Bakers Basco, the membership scheme set up by five of the UK’s leading plant bakers to provide and manage an industry wide bakery equipment solution, has reported a 230% increase in the number of Omega bread baskets recovered since the 2019/20 financial year – owing to more streamlined and strategic operations across the business.
Before the pandemic (in the 2019/20 financial year), Bakers Basco recovered 58,267 Omega trays. By the end of the 2020/21 financial year, those figures had risen 100% to 116,703, and have since grown a further 64% to reach 191,667 by the end of the 2021/22 financial year.
Paul Empson, general manager at Bakers Basco explains that the massive jump in recoveries reflects how the business has become more streamlined and strategic in how it runs investigations to recover equipment that ends up outside the bakery supply chain.
“We’ve vastly expanded our operation into new markets, over the last year in particular, turning our focus to educating perpetrators across a range of different industries who may or may not know what they are doing is wrong,” he says. “I do believe that we owe this massive growth in recoveries to better education and taking a more measured approach to how we run the national investigations team – and the figures show that all the hard work is paying off as we’re now able to recover more equipment than ever before.
Over the past few years, Bakers Basco has significantly stepped up its investment in technology by introducing GPS tracking devices across its bakery equipment pool to track and monitor the daily movements of its equipment more closely. This, along with a public awareness campaign to encourage the general public and specific industries to report any instances of misuse or abuse, is proving that these efforts are working.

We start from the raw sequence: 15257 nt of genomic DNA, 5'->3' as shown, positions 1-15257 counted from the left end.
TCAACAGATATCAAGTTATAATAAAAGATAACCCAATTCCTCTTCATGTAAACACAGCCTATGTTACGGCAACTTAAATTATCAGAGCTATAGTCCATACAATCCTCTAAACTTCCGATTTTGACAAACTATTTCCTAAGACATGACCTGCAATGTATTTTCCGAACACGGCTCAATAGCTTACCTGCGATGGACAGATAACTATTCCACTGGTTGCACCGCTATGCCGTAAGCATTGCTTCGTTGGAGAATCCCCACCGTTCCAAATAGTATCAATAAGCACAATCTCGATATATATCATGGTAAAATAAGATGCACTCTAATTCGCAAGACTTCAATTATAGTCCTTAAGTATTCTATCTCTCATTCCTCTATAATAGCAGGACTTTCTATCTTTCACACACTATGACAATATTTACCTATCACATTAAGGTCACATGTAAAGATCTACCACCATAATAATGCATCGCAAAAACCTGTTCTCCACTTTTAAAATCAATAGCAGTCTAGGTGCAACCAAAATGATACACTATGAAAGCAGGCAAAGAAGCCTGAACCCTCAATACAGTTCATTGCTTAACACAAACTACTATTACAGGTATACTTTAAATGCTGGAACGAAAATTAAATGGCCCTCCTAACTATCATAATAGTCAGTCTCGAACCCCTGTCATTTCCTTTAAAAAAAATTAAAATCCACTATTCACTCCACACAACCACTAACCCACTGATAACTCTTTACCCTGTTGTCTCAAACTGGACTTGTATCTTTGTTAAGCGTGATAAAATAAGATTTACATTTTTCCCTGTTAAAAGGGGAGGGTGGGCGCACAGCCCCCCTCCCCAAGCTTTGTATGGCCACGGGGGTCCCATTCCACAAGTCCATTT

But rather than relying solely on its GPS tracking technology to identify locations of interest, Bakers Basco’s national investigations team has been able to investigate more deeply into bakery equipment that goes missing to understand the chain of events leading to it ending up in the wrong place. Rather than just collecting the equipment, the team have turned their focus to digging into the detail more deeply to understand where it is originating from.
“These baskets are being taken out of the bakery supply chain and going into another supply chain, who are abusing this equipment,” adds Empson. “Of course, we’ll look at the abuser who has our equipment and recover it. But the team are now asking more questions: how have they got it? Where did they get it from? Who’s supplying them? That way we can look more deeply into this issue to find more equipment and work to stamp out any illegal supply chains who are causing such a negative impact to the bakery industry and the environment.”
Bakers Basco equipment is designed for the sole purpose of transporting bread. Sometimes it can be delayed and held up at supermarkets and other times it’s because it has been taken unlawfully and used by companies without permission, both of which cause massive disruption to the supply chain and the day-to-day running of operations.